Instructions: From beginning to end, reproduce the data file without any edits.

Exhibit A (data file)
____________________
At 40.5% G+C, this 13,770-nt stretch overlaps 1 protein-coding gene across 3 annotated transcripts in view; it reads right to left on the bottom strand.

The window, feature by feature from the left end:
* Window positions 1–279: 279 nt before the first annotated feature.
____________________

At 40.5% G+C, this 13,770-nt stretch overlaps 1 protein-coding gene across 3 annotated transcripts in view; it reads right to left on the bottom strand.

The window, feature by feature from the left end:
* Window positions 1–279: 279 nt before the first annotated feature.